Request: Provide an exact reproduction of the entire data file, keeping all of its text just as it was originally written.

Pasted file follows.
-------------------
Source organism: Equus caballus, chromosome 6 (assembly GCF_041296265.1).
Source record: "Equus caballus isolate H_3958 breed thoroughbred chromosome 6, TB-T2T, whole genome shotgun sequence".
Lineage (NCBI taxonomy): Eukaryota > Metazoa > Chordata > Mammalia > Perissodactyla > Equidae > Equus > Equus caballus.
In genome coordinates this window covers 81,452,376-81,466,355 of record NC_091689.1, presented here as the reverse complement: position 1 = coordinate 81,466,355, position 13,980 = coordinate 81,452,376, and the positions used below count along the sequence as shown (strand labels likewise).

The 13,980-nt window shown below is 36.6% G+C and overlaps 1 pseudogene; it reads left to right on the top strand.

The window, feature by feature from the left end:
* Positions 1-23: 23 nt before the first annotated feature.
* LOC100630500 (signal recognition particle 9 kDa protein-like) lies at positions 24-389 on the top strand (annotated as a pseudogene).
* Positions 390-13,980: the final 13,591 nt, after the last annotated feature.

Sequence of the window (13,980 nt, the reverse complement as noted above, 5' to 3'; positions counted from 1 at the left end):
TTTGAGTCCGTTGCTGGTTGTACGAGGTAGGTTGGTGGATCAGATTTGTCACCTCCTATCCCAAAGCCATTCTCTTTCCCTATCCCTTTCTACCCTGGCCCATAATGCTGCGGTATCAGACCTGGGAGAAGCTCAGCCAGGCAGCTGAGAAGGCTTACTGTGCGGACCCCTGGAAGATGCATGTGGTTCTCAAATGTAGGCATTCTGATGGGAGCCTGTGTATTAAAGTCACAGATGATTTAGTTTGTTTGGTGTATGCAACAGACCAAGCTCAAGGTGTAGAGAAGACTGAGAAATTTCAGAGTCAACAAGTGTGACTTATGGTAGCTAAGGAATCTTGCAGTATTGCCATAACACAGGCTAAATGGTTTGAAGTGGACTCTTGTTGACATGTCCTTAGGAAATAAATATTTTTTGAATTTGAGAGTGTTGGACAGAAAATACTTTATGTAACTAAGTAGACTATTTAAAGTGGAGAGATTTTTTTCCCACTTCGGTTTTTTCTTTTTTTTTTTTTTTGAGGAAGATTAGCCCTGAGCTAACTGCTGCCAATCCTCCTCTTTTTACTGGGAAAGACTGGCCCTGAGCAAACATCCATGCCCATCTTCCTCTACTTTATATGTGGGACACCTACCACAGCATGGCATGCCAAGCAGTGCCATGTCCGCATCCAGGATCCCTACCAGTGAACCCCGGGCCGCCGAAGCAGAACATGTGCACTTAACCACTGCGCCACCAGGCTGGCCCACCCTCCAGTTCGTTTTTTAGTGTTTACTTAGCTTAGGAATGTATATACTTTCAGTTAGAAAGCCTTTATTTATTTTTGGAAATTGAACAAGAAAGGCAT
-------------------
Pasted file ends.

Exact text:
Source organism: Equus caballus, chromosome 6 (assembly GCF_041296265.1).
Source record: "Equus caballus isolate H_3958 breed thoroughbred chromosome 6, TB-T2T, whole genome shotgun sequence".
Lineage (NCBI taxonomy): Eukaryota > Metazoa > Chordata > Mammalia > Perissodactyla > Equidae > Equus > Equus caballus.
In genome coordinates this window covers 81,452,376-81,466,355 of record NC_091689.1, presented here as the reverse complement: position 1 = coordinate 81,466,355, position 13,980 = coordinate 81,452,376, and the positions used below count along the sequence as shown (strand labels likewise).

The 13,980-nt window shown below is 36.6% G+C and overlaps 1 pseudogene; it reads left to right on the top strand.

The window, feature by feature from the left end:
* Positions 1-23: 23 nt before the first annotated feature.
* LOC100630500 (signal recognition particle 9 kDa protein-like) lies at positions 24-389 on the top strand (annotated as a pseudogene).
* Positions 390-13,980: the final 13,591 nt, after the last annotated feature.

Sequence of the window (13,980 nt, the reverse complement as noted above, 5' to 3'; positions counted from 1 at the left end):
TTTGAGTCCGTTGCTGGTTGTACGAGGTAGGTTGGTGGATCAGATTTGTCACCTCCTATCCCAAAGCCATTCTCTTTCCCTATCCCTTTCTACCCTGGCCCATAATGCTGCGGTATCAGACCTGGGAGAAGCTCAGCCAGGCAGCTGAGAAGGCTTACTGTGCGGACCCCTGGAAGATGCATGTGGTTCTCAAATGTAGGCATTCTGATGGGAGCCTGTGTATTAAAGTCACAGATGATTTAGTTTGTTTGGTGTATGCAACAGACCAAGCTCAAGGTGTAGAGAAGACTGAGAAATTTCAGAGTCAACAAGTGTGACTTATGGTAGCTAAGGAATCTTGCAGTATTGCCATAACACAGGCTAAATGGTTTGAAGTGGACTCTTGTTGACATGTCCTTAGGAAATAAATATTTTTTGAATTTGAGAGTGTTGGACAGAAAATACTTTATGTAACTAAGTAGACTATTTAAAGTGGAGAGATTTTTTTCCCACTTCGGTTTTTTCTTTTTTTTTTTTTTTGAGGAAGATTAGCCCTGAGCTAACTGCTGCCAATCCTCCTCTTTTTACTGGGAAAGACTGGCCCTGAGCAAACATCCATGCCCATCTTCCTCTACTTTATATGTGGGACACCTACCACAGCATGGCATGCCAAGCAGTGCCATGTCCGCATCCAGGATCCCTACCAGTGAACCCCGGGCCGCCGAAGCAGAACATGTGCACTTAACCACTGCGCCACCAGGCTGGCCCACCCTCCAGTTCGTTTTTTAGTGTTTACTTAGCTTAGGAATGTATATACTTTCAGTTAGAAAGCCTTTATTTATTTTTGGAAATTGAACAAGAAAGGCAT